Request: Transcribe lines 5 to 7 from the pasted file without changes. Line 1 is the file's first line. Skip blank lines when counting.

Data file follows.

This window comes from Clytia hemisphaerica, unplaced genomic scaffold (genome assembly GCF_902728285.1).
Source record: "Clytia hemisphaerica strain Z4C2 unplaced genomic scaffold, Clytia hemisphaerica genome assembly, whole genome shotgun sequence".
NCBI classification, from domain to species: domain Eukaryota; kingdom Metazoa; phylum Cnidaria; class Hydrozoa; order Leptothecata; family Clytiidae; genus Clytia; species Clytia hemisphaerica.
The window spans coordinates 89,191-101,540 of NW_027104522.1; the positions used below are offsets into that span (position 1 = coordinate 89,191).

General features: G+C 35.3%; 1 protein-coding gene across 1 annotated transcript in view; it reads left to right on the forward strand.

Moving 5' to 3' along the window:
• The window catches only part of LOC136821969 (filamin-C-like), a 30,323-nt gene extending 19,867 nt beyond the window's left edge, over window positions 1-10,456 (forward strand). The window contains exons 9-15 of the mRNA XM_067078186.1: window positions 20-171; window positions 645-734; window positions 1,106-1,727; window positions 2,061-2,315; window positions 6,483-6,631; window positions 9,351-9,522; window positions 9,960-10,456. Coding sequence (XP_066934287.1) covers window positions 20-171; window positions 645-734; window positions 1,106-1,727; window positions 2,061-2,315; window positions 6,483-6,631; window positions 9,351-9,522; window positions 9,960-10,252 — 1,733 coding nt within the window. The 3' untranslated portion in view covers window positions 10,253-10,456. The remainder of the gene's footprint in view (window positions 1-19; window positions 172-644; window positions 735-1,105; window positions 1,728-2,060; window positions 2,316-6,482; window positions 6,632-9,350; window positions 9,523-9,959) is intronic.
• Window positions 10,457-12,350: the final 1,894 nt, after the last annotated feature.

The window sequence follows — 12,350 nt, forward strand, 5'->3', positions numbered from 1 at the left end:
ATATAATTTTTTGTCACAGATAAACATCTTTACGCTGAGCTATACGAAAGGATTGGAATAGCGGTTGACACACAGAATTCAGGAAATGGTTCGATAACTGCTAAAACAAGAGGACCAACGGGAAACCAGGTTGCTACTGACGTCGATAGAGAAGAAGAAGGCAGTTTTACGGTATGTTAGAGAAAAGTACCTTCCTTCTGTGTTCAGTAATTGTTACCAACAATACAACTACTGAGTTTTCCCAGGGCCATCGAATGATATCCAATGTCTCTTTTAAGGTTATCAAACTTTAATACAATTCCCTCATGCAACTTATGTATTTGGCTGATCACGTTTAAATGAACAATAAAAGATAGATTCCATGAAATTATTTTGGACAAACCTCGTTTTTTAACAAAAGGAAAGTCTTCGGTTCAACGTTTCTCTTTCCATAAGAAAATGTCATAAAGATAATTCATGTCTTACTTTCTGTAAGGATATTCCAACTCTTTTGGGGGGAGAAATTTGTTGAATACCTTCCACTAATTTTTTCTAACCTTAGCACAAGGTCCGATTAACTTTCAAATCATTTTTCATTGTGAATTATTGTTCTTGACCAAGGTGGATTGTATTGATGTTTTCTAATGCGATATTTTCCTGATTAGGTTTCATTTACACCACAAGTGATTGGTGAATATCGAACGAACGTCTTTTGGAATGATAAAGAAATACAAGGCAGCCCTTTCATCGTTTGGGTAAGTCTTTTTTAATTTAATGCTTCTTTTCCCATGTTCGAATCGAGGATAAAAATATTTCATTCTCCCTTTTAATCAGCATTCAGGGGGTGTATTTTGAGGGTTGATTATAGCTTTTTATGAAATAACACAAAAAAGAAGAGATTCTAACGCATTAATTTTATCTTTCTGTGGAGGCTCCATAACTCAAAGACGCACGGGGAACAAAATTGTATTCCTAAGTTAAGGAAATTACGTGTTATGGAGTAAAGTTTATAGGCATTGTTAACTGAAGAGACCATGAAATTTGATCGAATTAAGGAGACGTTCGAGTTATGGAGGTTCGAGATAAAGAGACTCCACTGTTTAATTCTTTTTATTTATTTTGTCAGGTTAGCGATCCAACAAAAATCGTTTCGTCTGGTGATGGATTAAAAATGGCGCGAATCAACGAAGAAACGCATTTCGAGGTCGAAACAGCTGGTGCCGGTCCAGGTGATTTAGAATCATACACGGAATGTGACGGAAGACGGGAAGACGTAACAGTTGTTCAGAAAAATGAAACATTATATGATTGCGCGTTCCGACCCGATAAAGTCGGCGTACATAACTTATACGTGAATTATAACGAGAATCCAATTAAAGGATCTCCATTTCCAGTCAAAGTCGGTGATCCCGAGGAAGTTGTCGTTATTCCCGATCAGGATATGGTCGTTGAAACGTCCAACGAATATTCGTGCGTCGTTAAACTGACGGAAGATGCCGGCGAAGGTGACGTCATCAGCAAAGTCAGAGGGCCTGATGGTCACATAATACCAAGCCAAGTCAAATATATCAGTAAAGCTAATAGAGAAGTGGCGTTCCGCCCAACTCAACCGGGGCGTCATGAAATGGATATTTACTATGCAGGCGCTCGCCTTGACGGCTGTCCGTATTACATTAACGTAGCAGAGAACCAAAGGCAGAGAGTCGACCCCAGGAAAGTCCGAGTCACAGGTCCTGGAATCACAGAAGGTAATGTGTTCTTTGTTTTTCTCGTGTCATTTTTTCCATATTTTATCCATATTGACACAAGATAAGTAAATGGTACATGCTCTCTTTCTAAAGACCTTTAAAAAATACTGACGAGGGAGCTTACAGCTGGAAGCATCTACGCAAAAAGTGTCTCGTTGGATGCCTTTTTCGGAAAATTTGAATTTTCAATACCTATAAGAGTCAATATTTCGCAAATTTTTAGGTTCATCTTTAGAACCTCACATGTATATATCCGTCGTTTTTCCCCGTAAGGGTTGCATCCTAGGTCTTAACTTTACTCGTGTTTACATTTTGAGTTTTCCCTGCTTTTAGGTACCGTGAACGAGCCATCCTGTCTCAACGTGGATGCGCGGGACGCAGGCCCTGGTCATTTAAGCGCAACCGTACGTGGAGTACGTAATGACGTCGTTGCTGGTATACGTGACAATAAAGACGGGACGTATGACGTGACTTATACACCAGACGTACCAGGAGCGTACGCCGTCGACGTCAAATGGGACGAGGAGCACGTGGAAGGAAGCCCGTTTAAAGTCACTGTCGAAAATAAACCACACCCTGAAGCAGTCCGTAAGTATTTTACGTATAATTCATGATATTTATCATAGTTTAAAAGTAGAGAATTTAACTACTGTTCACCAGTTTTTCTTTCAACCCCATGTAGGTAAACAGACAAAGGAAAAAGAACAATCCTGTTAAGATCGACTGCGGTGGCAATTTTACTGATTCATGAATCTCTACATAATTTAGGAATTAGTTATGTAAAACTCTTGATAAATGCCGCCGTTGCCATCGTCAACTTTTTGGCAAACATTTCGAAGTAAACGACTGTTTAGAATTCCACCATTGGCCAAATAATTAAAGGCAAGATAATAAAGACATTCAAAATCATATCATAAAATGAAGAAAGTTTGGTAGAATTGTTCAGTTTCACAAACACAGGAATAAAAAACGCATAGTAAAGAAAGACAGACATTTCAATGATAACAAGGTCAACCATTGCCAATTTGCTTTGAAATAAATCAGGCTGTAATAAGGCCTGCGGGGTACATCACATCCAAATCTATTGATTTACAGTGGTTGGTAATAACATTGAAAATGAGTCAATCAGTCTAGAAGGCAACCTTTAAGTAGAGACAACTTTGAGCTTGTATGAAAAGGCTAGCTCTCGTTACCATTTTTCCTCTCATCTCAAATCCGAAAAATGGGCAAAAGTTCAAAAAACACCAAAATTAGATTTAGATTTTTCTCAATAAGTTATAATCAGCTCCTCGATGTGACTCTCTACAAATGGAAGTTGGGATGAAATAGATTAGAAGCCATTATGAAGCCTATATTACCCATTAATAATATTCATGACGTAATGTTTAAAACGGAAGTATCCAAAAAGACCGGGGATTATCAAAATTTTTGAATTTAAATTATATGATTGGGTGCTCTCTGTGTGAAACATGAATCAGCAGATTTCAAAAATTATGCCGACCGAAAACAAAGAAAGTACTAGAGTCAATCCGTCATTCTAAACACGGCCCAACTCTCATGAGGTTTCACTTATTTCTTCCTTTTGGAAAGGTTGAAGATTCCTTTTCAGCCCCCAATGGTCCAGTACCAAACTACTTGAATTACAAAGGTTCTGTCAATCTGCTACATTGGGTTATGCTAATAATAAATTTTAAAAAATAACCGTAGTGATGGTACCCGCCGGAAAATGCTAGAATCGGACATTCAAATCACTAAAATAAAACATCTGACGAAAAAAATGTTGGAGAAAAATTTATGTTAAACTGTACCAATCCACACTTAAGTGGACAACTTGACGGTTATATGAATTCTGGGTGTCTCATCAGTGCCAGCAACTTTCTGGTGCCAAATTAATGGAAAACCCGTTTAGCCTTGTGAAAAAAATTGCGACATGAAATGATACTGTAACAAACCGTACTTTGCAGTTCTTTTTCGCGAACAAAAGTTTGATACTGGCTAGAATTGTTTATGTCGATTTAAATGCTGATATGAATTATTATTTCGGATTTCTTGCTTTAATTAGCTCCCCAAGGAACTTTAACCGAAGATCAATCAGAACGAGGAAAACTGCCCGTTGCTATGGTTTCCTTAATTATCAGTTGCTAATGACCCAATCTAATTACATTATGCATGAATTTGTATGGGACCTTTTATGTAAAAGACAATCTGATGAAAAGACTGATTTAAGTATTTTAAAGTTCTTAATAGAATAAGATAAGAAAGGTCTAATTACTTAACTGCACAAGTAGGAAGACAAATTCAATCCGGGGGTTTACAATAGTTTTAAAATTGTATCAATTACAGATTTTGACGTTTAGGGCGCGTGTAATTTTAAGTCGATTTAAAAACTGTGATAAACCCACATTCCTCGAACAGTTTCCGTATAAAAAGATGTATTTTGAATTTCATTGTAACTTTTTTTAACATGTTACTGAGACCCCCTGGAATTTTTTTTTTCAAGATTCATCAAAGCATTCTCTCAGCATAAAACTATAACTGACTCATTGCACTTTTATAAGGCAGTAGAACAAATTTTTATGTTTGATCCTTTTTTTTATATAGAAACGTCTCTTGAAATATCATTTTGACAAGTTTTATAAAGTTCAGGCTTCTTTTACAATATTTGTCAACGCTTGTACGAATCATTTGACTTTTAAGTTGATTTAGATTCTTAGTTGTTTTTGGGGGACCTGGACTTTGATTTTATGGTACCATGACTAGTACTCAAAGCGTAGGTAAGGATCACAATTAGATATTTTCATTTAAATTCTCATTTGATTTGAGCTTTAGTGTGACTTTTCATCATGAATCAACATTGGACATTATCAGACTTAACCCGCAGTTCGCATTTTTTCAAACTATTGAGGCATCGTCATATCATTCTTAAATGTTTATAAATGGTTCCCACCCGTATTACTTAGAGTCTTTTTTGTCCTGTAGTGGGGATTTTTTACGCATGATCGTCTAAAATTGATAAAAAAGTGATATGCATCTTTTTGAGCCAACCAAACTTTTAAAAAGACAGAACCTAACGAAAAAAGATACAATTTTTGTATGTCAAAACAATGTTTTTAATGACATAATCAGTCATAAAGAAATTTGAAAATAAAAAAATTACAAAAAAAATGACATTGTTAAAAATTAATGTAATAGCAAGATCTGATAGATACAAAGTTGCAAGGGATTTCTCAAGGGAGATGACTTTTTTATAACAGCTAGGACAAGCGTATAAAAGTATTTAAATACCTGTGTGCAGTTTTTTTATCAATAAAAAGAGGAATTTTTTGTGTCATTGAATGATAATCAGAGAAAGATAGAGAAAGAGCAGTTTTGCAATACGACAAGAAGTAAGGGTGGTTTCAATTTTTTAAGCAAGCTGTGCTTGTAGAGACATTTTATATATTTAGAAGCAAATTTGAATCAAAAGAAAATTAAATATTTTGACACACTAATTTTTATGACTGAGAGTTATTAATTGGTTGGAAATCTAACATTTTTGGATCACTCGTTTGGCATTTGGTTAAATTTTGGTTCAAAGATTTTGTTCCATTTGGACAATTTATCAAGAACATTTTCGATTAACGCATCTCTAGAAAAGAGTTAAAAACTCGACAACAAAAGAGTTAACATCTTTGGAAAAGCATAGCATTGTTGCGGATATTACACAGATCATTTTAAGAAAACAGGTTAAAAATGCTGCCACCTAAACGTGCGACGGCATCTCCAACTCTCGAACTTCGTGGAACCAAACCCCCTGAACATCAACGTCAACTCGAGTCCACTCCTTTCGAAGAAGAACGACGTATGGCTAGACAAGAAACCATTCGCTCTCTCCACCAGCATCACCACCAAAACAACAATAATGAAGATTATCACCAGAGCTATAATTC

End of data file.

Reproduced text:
General features: G+C 35.3%; 1 protein-coding gene across 1 annotated transcript in view; it reads left to right on the forward strand.

Moving 5' to 3' along the window:
• The window catches only part of LOC136821969 (filamin-C-like), a 30,323-nt gene extending 19,867 nt beyond the window's left edge, over window positions 1-10,456 (forward strand). The window contains exons 9-15 of the mRNA XM_067078186.1: window positions 20-171; window positions 645-734; window positions 1,106-1,727; window positions 2,061-2,315; window positions 6,483-6,631; window positions 9,351-9,522; window positions 9,960-10,456. Coding sequence (XP_066934287.1) covers window positions 20-171; window positions 645-734; window positions 1,106-1,727; window positions 2,061-2,315; window positions 6,483-6,631; window positions 9,351-9,522; window positions 9,960-10,252 — 1,733 coding nt within the window. The 3' untranslated portion in view covers window positions 10,253-10,456. The remainder of the gene's footprint in view (window positions 1-19; window positions 172-644; window positions 735-1,105; window positions 1,728-2,060; window positions 2,316-6,482; window positions 6,632-9,350; window positions 9,523-9,959) is intronic.